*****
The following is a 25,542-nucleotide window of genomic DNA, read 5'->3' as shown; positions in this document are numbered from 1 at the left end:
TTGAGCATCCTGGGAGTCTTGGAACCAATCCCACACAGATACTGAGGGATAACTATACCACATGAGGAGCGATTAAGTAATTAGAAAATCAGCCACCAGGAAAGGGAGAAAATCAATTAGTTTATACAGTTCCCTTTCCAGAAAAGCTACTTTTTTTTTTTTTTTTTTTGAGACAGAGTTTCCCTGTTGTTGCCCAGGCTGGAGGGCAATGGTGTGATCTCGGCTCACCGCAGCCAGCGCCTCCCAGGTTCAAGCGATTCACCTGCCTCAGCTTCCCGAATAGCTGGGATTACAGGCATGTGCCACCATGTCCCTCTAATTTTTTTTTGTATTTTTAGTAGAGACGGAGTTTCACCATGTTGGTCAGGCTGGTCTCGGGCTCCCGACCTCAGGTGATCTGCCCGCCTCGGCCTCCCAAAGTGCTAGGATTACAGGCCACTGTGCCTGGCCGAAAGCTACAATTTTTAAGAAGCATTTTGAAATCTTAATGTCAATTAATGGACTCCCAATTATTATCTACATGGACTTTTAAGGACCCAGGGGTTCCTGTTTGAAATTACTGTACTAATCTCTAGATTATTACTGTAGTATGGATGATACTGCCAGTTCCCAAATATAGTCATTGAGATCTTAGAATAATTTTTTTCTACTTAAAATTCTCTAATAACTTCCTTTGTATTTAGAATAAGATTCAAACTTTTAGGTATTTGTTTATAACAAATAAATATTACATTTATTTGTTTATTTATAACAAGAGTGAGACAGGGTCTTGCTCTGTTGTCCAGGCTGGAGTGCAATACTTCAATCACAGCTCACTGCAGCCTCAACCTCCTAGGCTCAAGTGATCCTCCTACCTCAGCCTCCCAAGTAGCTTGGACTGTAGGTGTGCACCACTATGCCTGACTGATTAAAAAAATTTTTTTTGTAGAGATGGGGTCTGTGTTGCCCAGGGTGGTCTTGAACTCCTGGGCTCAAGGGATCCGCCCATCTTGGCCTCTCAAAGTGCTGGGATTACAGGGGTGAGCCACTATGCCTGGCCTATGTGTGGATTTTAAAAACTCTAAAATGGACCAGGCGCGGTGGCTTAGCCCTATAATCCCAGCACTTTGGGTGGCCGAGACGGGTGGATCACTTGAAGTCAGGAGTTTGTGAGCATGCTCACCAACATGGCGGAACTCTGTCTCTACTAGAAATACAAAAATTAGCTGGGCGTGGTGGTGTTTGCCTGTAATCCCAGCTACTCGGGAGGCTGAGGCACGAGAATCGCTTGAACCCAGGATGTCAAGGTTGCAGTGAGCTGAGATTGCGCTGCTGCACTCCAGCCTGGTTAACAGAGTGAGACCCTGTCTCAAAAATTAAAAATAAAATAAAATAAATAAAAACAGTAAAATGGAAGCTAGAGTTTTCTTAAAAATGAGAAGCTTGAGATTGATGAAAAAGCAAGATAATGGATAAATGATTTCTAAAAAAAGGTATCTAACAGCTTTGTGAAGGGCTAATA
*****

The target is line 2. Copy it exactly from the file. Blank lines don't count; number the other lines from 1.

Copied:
TTGAGCATCCTGGGAGTCTTGGAACCAATCCCACACAGATACTGAGGGATAACTATACCACATGAGGAGCGATTAAGTAATTAGAAAATCAGCCACCAGGAAAGGGAGAAAATCAATTAGTTTATACAGTTCCCTTTCCAGAAAAGCTACTTTTTTTTTTTTTTTTTTTGAGACAGAGTTTCCCTGTTGTTGCCCAGGCTGGAGGGCAATGGTGTGATCTCGGCTCACCGCAGCCAGCGCCTCCCAGGTTCAAGCGATTCACCTGCCTCAGCTTCCCGAATAGCTGGGATTACAGGCATGTGCCACCATGTCCCTCTAATTTTTTTTTGTATTTTTAGTAGAGACGGAGTTTCACCATGTTGGTCAGGCTGGTCTCGGGCTCCCGACCTCAGGTGATCTGCCCGCCTCGGCCTCCCAAAGTGCTAGGATTACAGGCCACTGTGCCTGGCCGAAAGCTACAATTTTTAAGAAGCATTTTGAAATCTTAATGTCAATTAATGGACTCCCAATTATTATCTACATGGACTTTTAAGGACCCAGGGGTTCCTGTTTGAAATTACTGTACTAATCTCTAGATTATTACTGTAGTATGGATGATACTGCCAGTTCCCAAATATAGTCATTGAGATCTTAGAATAATTTTTTTCTACTTAAAATTCTCTAATAACTTCCTTTGTATTTAGAATAAGATTCAAACTTTTAGGTATTTGTTTATAACAAATAAATATTACATTTATTTGTTTATTTATAACAAGAGTGAGACAGGGTCTTGCTCTGTTGTCCAGGCTGGAGTGCAATACTTCAATCACAGCTCACTGCAGCCTCAACCTCCTAGGCTCAAGTGATCCTCCTACCTCAGCCTCCCAAGTAGCTTGGACTGTAGGTGTGCACCACTATGCCTGACTGATTAAAAAAATTTTTTTTGTAGAGATGGGGTCTGTGTTGCCCAGGGTGGTCTTGAACTCCTGGGCTCAAGGGATCCGCCCATCTTGGCCTCTCAAAGTGCTGGGATTACAGGGGTGAGCCACTATGCCTGGCCTATGTGTGGATTTTAAAAACTCTAAAATGGACCAGGCGCGGTGGCTTAGCCCTATAATCCCAGCACTTTGGGTGGCCGAGACGGGTGGATCACTTGAAGTCAGGAGTTTGTGAGCATGCTCACCAACATGGCGGAACTCTGTCTCTACTAGAAATACAAAAATTAGCTGGGCGTGGTGGTGTTTGCCTGTAATCCCAGCTACTCGGGAGGCTGAGGCACGAGAATCGCTTGAACCCAGGATGTCAAGGTTGCAGTGAGCTGAGATTGCGCTGCTGCACTCCAGCCTGGTTAACAGAGTGAGACCCTGTCTCAAAAATTAAAAATAAAATAAAATAAATAAAAACAGTAAAATGGAAGCTAGAGTTTTCTTAAAAATGAGAAGCTTGAGATTGATGAAAAAGCAAGATAATGGATAAATGATTTCTAAAAAAAGGTATCTAACAGCTTTGTGAAGGGCTAATA